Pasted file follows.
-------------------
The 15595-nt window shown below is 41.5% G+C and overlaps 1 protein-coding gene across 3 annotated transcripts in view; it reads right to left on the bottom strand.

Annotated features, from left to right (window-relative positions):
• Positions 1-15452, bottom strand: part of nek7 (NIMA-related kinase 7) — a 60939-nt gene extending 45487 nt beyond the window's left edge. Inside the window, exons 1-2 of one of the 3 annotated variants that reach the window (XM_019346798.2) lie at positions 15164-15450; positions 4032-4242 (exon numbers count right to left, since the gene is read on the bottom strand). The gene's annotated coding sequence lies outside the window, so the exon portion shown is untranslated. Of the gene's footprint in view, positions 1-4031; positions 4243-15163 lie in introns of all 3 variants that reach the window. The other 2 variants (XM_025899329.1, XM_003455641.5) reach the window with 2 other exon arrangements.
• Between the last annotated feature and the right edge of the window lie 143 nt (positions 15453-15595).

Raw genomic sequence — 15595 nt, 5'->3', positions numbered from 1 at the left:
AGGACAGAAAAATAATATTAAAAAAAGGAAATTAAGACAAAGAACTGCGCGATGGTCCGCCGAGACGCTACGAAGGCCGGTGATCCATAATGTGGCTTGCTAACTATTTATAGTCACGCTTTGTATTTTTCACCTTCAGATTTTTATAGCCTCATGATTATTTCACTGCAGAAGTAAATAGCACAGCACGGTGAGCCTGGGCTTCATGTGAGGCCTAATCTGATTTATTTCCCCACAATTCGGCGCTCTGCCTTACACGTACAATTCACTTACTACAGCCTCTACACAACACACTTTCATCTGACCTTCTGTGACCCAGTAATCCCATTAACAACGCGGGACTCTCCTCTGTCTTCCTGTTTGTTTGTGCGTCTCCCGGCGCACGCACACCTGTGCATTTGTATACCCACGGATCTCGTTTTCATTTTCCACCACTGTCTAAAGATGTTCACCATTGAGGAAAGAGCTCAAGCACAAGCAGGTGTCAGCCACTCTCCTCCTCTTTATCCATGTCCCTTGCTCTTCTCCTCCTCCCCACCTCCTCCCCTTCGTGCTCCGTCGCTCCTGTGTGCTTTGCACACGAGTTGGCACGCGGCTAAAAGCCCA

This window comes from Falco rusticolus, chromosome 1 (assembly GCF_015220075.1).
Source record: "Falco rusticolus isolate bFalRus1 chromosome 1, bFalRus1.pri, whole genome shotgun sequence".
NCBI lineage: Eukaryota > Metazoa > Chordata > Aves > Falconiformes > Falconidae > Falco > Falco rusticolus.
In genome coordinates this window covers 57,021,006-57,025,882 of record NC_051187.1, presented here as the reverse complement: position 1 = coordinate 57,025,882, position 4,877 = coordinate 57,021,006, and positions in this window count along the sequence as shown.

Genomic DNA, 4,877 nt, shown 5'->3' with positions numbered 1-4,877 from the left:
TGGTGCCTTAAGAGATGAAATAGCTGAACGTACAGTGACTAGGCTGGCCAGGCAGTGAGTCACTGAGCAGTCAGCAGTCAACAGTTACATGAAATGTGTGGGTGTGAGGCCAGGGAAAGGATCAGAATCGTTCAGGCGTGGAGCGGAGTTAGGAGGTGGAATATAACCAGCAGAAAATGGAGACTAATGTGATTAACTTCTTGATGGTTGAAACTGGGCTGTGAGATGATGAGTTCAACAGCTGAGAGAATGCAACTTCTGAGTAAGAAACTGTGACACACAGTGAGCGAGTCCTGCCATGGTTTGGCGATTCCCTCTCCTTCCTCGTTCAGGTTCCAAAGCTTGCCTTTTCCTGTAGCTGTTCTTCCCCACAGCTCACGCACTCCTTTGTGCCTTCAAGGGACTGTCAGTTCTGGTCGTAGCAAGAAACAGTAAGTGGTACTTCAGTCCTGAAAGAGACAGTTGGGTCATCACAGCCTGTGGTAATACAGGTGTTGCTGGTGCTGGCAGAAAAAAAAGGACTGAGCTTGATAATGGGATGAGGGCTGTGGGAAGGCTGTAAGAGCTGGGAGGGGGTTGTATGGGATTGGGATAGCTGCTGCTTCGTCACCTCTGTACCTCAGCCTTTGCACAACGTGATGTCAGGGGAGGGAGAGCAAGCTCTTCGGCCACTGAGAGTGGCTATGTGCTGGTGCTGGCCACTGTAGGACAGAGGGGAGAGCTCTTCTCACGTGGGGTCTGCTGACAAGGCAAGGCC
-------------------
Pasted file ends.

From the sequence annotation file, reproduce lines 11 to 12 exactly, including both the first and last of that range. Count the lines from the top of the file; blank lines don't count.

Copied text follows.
Genomic DNA, 4,877 nt, shown 5'->3' with positions numbered 1-4,877 from the left:
TGGTGCCTTAAGAGATGAAATAGCTGAACGTACAGTGACTAGGCTGGCCAGGCAGTGAGTCACTGAGCAGTCAGCAGTCAACAGTTACATGAAATGTGTGGGTGTGAGGCCAGGGAAAGGATCAGAATCGTTCAGGCGTGGAGCGGAGTTAGGAGGTGGAATATAACCAGCAGAAAATGGAGACTAATGTGATTAACTTCTTGATGGTTGAAACTGGGCTGTGAGATGATGAGTTCAACAGCTGAGAGAATGCAACTTCTGAGTAAGAAACTGTGACACACAGTGAGCGAGTCCTGCCATGGTTTGGCGATTCCCTCTCCTTCCTCGTTCAGGTTCCAAAGCTTGCCTTTTCCTGTAGCTGTTCTTCCCCACAGCTCACGCACTCCTTTGTGCCTTCAAGGGACTGTCAGTTCTGGTCGTAGCAAGAAACAGTAAGTGGTACTTCAGTCCTGAAAGAGACAGTTGGGTCATCACAGCCTGTGGTAATACAGGTGTTGCTGGTGCTGGCAGAAAAAAAAGGACTGAGCTTGATAATGGGATGAGGGCTGTGGGAAGGCTGTAAGAGCTGGGAGGGGGTTGTATGGGATTGGGATAGCTGCTGCTTCGTCACCTCTGTACCTCAGCCTTTGCACAACGTGATGTCAGGGGAGGGAGAGCAAGCTCTTCGGCCACTGAGAGTGGCTATGTGCTGGTGCTGGCCACTGTAGGACAGAGGGGAGAGCTCTTCTCACGTGGGGTCTGCTGACAAGGCAAGGCC